Last week, I delved into the intriguing topic of cognitive dissonance and highlighted its potential as a pitfall for trainers. Recent research by Pablo E. Raya-Castellano and his team further reinforces this notion, especially within a coaching context.Read more: The Role of Cognitive Dissonance in Coaching: A Study Analysis
Study Details and Methodology:
Analyzing Coaching Sessions: In their comprehensive research, the team meticulously analyzed a total of 22 sessions, spanning 459.18 minutes. The sessions varied in length: the shortest was 8 minutes and 18 seconds, while the longest extended to 33 minutes and 39 seconds. Two of these sessions were discarded due to either not being video-based or not aiming to enhance players’ game knowledge or decision-making abilities.
Coach Behavior Classification: The researchers developed a classification system outlining the different ways coaches communicate with players. This structure was pivotal in understanding the various coaching behaviors and their impact.
Findings and Insights:
Behavioral Time Distribution: A significant portion of the research was dedicated to examining how much time coaches spent on the aforementioned behaviors. This quantification was essential to draw relevant conclusions.
Interview Insights: Based on the data, the researchers also conducted interviews to gather deeper insights. Through the combined analysis of session observations and interviews, a significant finding emerged: among the four coaches studied, most frequently applied focused group feedback. In essence, they pointed out what was working well and areas of potential improvement.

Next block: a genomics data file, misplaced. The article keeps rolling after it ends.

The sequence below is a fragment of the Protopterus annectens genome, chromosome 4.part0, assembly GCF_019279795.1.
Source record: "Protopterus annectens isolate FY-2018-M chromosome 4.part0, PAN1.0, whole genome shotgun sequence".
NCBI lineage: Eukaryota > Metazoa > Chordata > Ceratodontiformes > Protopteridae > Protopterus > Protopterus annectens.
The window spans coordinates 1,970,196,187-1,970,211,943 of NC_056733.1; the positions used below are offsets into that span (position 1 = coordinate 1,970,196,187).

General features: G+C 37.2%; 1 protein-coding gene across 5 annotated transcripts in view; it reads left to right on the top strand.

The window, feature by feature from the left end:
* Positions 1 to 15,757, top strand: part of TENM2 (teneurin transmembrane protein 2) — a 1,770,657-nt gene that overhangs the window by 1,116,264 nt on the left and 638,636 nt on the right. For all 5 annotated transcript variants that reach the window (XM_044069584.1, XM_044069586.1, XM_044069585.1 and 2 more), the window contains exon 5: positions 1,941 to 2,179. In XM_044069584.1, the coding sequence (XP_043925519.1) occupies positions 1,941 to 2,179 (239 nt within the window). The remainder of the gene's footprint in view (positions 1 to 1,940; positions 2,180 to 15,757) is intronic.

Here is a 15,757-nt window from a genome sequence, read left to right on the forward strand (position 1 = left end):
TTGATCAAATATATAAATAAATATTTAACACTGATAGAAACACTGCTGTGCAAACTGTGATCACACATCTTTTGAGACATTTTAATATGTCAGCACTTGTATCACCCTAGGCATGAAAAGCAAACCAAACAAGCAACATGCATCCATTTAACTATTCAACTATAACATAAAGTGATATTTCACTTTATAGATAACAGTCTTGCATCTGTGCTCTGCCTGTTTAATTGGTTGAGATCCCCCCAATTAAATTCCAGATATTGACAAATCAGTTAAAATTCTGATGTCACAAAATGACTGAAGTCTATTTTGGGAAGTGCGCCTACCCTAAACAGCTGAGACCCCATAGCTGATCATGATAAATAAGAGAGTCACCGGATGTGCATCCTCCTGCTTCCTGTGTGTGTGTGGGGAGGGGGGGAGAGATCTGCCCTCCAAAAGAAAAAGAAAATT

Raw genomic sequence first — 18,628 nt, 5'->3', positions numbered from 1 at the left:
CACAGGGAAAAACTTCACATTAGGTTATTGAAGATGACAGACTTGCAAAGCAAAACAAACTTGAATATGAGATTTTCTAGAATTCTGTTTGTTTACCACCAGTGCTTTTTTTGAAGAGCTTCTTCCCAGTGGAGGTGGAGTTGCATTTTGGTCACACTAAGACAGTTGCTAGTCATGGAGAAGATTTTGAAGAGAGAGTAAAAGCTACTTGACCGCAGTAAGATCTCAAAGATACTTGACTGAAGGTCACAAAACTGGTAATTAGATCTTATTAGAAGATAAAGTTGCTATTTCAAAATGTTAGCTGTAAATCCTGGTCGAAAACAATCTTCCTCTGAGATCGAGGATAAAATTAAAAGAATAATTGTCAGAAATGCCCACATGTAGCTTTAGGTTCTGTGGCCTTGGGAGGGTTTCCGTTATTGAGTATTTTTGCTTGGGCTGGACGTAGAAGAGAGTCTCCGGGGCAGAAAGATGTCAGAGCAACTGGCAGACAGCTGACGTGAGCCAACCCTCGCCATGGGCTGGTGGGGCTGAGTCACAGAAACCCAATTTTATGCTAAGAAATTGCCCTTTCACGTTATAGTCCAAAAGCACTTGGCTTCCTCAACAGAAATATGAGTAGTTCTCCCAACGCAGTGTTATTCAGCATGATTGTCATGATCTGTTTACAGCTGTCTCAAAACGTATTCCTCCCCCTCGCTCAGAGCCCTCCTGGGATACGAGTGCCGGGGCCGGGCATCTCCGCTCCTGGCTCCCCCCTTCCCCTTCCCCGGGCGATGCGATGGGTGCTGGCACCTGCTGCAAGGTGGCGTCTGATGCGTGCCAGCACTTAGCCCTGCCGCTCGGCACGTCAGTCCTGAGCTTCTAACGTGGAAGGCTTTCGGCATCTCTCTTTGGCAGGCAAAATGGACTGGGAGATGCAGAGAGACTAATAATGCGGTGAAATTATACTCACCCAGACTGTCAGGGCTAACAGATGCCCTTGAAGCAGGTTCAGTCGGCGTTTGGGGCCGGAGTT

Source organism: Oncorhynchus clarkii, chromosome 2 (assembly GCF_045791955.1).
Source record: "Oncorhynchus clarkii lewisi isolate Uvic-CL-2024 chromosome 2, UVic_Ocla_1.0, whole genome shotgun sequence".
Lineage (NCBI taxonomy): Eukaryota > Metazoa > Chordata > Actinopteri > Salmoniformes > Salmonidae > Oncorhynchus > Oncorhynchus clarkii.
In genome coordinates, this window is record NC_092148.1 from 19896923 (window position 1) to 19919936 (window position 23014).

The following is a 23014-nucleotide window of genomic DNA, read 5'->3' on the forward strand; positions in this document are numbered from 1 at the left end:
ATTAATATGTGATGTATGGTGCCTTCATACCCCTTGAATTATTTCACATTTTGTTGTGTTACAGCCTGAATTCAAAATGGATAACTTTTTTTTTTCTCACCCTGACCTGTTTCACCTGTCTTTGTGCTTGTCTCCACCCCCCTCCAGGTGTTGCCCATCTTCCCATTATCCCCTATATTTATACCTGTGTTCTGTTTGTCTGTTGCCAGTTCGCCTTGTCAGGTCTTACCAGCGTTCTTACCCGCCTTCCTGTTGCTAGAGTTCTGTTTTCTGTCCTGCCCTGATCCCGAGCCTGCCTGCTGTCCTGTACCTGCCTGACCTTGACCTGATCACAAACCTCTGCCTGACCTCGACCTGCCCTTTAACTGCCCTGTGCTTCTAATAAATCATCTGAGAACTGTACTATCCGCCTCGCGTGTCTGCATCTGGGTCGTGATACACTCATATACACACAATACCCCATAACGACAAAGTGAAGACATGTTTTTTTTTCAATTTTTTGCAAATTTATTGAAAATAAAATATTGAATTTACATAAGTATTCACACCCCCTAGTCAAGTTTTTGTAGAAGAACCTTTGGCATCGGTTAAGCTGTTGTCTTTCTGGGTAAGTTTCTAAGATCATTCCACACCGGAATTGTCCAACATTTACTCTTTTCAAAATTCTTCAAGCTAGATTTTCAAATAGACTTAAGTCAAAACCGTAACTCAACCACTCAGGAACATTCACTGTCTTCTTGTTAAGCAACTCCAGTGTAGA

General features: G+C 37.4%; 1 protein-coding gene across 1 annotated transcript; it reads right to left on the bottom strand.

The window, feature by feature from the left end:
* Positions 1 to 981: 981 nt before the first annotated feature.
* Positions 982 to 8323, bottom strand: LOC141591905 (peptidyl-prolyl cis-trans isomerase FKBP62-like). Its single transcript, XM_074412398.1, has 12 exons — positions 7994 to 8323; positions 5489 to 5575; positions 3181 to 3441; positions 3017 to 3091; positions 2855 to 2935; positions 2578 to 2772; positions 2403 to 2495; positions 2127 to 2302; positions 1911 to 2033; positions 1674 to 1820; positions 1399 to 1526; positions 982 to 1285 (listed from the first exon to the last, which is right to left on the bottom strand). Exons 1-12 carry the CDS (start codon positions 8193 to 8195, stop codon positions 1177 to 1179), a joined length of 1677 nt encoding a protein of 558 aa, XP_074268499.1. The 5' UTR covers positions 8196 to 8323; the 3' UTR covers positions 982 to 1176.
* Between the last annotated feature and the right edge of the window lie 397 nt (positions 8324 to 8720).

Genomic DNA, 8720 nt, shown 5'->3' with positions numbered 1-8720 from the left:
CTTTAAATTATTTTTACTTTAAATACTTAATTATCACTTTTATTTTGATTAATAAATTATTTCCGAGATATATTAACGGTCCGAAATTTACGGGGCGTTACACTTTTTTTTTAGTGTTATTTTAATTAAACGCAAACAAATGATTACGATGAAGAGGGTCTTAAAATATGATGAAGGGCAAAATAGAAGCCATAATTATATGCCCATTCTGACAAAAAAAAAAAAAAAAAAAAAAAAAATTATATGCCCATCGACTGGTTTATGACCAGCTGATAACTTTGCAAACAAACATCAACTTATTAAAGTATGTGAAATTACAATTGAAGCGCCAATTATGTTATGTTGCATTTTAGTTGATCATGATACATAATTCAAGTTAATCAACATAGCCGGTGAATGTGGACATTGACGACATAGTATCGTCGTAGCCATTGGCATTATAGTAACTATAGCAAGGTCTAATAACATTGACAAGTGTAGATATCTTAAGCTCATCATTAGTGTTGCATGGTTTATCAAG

Question-led Coaching: Two coaches, Peter and Kieran, who actively posed targeted questions, observed heightened player engagement. The study advocates that these probing questions can bolster complex reasoning skills, thereby enhancing cognitive activity among players.
Cognitive Dissonance Manifestation: The coaches showcased three distinct forms of cognitive dissonance:
- Using terms without providing sufficient explanation.
- The ability to present examples but failing to explain their underlying rationale.
- Presenting compelling reasons for specific in-game behaviors, yet showing contradictory behaviors during interviews.
Conclusion and Recommendations:
A pivotal recommendation emerging from the study is the value of video recording coaching sessions. Watching oneself can offer critical insights into one’s teaching principles. It begs the questions: Are you more talkative as a coach? Or do you engage players in the dialogue? Ultimately, are you willing to display the same vulnerability and eagerness to learn that you demand from your players?
Groom, R., & Cushion, C. (2005). Using of video based coaching with players: A case study. International Journal of Performance Analysis in Sport, 5(3), 40–46. https://doi.org/10.1080/ 24748668.2005.11868336
Mahdavi, M. (2014, May/June). An overview: Metacognition in education. International Journal of Multi and Disciplinary Research, 2, 529–539. https://pdfs.semanticscholar.org/16b3/ 0363d9d81f74f7fc94e62502a9ca40c61651.pdf
Pablo E. Raya-Castellano , Matthew J. Reeves , Martin Littlewood & Allistair P. McRobert (2020) An exploratory investigation of junior-elite football coaches´’ behaviours during video-based feedback sessions, International Journal of Performance Analysis in Sport, 20:4, 729-746, DOI: 10.1080/24748668.2020.1782717
Wright, C., Atkins, A., Jones, B., & Todd, J. (2013). The role of performance analysts within the coaching process: Performance analysts survey ‘The role of performance analysts in elite football club settings’. International Journal of Performance Analysis in Sport, 13(1), 240–261. https://doi.org/10.1080/24748668.2013.11868645